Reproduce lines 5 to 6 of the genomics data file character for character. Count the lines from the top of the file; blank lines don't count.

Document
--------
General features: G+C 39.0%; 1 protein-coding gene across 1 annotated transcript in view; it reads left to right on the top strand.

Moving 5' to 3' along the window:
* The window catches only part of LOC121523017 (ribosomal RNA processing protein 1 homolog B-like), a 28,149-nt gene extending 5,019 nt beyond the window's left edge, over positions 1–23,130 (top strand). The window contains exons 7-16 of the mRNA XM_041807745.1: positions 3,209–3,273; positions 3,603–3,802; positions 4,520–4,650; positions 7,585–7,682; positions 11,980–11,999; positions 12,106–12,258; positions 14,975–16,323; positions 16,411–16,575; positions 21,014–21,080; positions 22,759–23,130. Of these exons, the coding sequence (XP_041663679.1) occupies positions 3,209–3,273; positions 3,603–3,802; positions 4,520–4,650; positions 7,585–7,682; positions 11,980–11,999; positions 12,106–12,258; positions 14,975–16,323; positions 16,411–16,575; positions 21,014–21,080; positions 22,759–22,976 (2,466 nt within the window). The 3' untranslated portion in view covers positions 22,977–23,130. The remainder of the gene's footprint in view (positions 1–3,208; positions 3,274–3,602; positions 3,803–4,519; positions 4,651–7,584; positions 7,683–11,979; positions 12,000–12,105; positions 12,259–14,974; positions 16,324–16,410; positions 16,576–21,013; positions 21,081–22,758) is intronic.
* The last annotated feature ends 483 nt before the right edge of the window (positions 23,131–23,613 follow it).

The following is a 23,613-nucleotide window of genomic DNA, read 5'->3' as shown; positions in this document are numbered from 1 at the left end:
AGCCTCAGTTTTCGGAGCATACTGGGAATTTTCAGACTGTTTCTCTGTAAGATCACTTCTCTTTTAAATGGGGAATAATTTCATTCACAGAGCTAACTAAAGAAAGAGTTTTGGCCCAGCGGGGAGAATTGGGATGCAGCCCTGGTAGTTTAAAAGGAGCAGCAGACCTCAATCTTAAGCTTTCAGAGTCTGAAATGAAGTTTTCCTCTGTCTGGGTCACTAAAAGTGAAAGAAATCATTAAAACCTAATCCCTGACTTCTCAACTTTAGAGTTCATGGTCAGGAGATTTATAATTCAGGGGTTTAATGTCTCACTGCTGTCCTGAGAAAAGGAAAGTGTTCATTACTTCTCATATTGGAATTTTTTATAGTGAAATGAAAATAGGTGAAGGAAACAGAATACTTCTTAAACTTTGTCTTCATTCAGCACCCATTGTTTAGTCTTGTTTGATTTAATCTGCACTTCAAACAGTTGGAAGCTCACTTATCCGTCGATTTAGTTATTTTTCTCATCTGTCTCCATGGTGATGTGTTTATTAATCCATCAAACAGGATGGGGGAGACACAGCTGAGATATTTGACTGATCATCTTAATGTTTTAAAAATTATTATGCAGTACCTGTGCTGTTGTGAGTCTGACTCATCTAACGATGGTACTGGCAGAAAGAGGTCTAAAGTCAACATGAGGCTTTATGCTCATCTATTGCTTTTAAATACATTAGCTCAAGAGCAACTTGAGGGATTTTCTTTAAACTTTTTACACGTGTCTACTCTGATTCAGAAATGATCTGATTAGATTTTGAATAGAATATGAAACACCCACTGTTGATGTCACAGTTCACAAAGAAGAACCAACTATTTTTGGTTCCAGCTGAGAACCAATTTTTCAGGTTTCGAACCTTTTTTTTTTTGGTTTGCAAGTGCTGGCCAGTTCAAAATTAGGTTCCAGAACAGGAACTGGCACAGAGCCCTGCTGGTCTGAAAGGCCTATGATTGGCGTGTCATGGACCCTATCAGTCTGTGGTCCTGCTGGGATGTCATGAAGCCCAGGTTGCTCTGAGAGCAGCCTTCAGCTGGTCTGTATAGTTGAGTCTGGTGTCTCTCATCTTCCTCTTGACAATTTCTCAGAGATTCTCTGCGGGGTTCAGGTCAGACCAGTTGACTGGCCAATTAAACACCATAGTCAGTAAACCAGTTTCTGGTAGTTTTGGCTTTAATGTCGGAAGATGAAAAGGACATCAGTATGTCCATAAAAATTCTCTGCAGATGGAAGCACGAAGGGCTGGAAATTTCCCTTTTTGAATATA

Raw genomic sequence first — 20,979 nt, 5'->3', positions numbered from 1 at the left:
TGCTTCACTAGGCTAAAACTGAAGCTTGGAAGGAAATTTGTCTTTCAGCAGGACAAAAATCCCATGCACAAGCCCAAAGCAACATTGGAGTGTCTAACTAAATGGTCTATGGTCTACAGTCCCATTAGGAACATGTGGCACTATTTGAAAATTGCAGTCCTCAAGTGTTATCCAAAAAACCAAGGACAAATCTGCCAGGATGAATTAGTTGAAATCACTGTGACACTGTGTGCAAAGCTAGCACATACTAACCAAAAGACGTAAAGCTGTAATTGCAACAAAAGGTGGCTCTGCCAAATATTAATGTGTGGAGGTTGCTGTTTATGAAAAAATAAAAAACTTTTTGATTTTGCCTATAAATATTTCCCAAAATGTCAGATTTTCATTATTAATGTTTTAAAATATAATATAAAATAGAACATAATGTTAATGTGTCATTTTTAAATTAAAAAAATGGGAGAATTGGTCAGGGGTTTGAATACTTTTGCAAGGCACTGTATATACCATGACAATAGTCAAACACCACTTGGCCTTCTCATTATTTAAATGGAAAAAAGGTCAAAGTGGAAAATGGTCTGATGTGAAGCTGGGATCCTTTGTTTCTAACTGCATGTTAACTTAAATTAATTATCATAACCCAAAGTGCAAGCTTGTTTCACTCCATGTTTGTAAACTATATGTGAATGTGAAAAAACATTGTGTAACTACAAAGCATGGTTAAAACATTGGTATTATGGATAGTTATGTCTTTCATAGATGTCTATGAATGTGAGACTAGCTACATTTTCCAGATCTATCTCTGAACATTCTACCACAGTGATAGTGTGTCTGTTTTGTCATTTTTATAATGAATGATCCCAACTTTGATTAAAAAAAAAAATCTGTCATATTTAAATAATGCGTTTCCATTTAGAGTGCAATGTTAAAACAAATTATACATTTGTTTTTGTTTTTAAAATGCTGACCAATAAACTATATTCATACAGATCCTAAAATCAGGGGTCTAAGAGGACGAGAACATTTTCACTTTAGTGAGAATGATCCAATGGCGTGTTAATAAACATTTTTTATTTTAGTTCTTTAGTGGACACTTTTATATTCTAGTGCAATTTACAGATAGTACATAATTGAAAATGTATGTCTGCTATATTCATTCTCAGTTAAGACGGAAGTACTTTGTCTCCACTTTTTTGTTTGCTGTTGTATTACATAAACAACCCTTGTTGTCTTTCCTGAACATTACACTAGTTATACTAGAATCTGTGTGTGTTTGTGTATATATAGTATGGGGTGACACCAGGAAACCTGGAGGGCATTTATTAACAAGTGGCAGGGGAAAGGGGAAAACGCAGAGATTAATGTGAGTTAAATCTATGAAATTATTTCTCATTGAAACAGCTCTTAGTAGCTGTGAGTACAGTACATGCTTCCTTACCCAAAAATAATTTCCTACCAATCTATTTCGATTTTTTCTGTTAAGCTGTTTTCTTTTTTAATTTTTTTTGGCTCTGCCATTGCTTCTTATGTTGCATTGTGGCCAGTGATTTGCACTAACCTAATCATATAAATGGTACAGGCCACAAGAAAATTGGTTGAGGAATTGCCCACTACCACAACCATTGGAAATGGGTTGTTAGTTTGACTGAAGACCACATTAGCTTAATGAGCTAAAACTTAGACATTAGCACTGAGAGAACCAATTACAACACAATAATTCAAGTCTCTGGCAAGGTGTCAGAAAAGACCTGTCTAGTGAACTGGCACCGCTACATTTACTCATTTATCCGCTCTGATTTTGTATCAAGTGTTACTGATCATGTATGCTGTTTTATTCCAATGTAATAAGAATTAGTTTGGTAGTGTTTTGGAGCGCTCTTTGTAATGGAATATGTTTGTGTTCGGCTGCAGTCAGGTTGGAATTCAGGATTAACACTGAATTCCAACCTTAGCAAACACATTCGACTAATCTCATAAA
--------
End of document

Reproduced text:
The following is a 23,613-nucleotide window of genomic DNA, read 5'->3' as shown; positions in this document are numbered from 1 at the left end:
AGCCTCAGTTTTCGGAGCATACTGGGAATTTTCAGACTGTTTCTCTGTAAGATCACTTCTCTTTTAAATGGGGAATAATTTCATTCACAGAGCTAACTAAAGAAAGAGTTTTGGCCCAGCGGGGAGAATTGGGATGCAGCCCTGGTAGTTTAAAAGGAGCAGCAGACCTCAATCTTAAGCTTTCAGAGTCTGAAATGAAGTTTTCCTCTGTCTGGGTCACTAAAAGTGAAAGAAATCATTAAAACCTAATCCCTGACTTCTCAACTTTAGAGTTCATGGTCAGGAGATTTATAATTCAGGGGTTTAATGTCTCACTGCTGTCCTGAGAAAAGGAAAGTGTTCATTACTTCTCATATTGGAATTTTTTATAGTGAAATGAAAATAGGTGAAGGAAACAGAATACTTCTTAAACTTTGTCTTCATTCAGCACCCATTGTTTAGTCTTGTTTGATTTAATCTGCACTTCAAACAGTTGGAAGCTCACTTATCCGTCGATTTAGTTATTTTTCTCATCTGTCTCCATGGTGATGTGTTTATTAATCCATCAAACAGGATGGGGGAGACACAGCTGAGATATTTGACTGATCATCTTAATGTTTTAAAAATTATTATGCAGTACCTGTGCTGTTGTGAGTCTGACTCATCTAACGATGGTACTGGCAGAAAGAGGTCTAAAGTCAACATGAGGCTTTATGCTCATCTATTGCTTTTAAATACATTAGCTCAAGAGCAACTTGAGGGATTTTCTTTAAACTTTTTACACGTGTCTACTCTGATTCAGAAATGATCTGATTAGATTTTGAATAGAATATGAAACACCCACTGTTGATGTCACAGTTCACAAAGAAGAACCAACTATTTTTGGTTCCAGCTGAGAACCAATTTTTCAGGTTTCGAACCTTTTTTTTTTTGGTTTGCAAGTGCTGGCCAGTTCAAAATTAGGTTCCAGAACAGGAACTGGCACAGAGCCCTGCTGGTCTGAAAGGCCTATGATTGGCGTGTCATGGACCCTATCAGTCTGTGGTCCTGCTGGGATGTCATGAAGCCCAGGTTGCTCTGAGAGCAGCCTTCAGCTGGTCTGTATAGTTGAGTCTGGTGTCTCTCATCTTCCTCTTGACAATTTCTCAGAGATTCTCTGCGGGGTTCAGGTCAGACCAGTTGACTGGCCAATTAAACACCATAGTCAGTAAACCAGTTTCTGGTAGTTTTGGCTTTAATGTCGGAAGATGAAAAGGACATCAGTATGTCCATAAAAATTCTCTGCAGATGGAAGCACGAAGGGCTGGAAATTTCCCTTTTTGAATATA